King Charles III, a filmed adaptation of the London production of Mike Bartlett’s Tony-nominated play, airs this Sunday night at 9:00 p.m. EDT as a one-off episode of PBS’s Masterpiece Theatre. The play was a success on the West End and on Broadway, with Timothy Pigott-Smith in the lead role. Here in DC, Robert Joy played the nearly crowned monarch, in Shakespeare Theatre’s production earlier this year.
King Charles III is a “future history” about Prince Charles’ ascension to the throne after Queen Elizabeth’s death. Charles wants to be more than a mere ceremonial figurehead, leading to his refusal to provide a routine signature to a bill restricting press freedom. Matters escalate, leading to national confrontation with the government and within the royal family.
The film aired Wednesday night on BBC2 and received good to excellent reviews from the critics. The Telegraph described it as “a majestic, unmissable drama” and gave it a 5-star rating. Other reviewers were more measured, stating that the play’s faux-Shakespearean blank verse feels more awkward on film than on stage.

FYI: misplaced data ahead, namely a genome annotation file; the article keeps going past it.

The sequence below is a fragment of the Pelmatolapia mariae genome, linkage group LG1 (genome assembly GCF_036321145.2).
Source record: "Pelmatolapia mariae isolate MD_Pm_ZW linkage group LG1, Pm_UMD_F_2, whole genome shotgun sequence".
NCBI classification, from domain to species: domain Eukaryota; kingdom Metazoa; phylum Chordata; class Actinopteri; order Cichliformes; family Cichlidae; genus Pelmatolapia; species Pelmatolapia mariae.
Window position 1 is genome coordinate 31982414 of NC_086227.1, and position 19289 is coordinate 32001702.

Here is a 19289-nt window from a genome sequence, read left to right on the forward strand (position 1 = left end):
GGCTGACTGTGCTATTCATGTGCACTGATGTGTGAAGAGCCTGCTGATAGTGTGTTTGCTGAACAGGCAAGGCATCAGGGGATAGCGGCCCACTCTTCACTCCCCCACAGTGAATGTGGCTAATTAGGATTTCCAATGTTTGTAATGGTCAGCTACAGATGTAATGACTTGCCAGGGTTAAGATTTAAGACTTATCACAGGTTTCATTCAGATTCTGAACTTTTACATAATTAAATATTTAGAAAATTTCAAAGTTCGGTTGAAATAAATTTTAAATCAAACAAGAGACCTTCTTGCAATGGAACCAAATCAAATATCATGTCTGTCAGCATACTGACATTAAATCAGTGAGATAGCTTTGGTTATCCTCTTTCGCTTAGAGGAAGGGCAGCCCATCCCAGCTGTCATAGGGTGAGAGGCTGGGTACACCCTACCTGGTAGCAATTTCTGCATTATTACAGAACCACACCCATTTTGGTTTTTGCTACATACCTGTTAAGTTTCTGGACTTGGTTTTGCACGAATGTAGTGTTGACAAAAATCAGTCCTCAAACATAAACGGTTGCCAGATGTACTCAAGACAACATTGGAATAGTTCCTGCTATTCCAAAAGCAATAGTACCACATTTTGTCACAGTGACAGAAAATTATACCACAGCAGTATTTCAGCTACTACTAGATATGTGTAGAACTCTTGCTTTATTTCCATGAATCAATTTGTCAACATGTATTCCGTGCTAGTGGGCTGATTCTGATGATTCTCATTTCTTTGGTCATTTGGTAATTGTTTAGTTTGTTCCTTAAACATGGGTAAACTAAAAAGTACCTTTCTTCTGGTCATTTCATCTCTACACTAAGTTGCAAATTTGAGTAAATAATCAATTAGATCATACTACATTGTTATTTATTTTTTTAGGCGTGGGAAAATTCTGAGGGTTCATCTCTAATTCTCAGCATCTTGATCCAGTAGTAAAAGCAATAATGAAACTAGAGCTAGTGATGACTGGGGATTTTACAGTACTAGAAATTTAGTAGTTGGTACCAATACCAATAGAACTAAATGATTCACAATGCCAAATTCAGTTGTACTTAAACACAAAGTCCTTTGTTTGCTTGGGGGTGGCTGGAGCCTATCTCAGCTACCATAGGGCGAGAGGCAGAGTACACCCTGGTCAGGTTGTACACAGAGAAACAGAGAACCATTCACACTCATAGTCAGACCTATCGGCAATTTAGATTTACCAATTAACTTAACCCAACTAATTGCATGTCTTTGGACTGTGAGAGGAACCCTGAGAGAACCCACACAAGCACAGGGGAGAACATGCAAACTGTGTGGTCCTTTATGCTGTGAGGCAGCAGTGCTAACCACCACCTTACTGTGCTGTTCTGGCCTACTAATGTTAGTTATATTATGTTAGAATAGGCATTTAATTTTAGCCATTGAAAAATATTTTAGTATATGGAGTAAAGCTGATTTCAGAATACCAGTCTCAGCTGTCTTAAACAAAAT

However, the reception was not without its detractors. Some viewers found troubling the fact that the filmed production opens with a depiction of Queen Elizabeth’s funeral (not part of the play). The most divisive aspect involves having a ghost of the late Princess Diana haunting Charles and her sons. The portrayals of real life characters, especially a scheming Duchess Kate, also provoked uproar among the BBC2 audience, as was a glancing reference questioning Prince Harry’s parentage.
The critics generally agree that one reason to see King Charles III is Timothy Pigott-Smith’s towering performance of the conflicted new monarch, whose emotions are seen even better with the use of close-ups. Tragically, Mr. Pigott-Smith passed away last month while preparing for a tour of Death of a Salesman.
The production features many of the original West End / Broadway cast members, including those playing Charles, Camilla (Margot Leicester), William (Oliver Chris), Harry (Richard Goulding) and the Prime Minister (Adam James). New actors include Charlotte Riley as a Duchess Kate and Tamara Lawrance as Harry’s unconventional new girlfriend Jess.
Mike Bartlett’s witty play has also been streamlined into 90 minutes, versus the stage production that ran over 2 ½ hours counting the intermission. With its royal settings and large-scale pageantry, the play would seem to lend itself well to a filmed version. Those who have seen the staged version can be the judge.
Check your local PBS listings for details.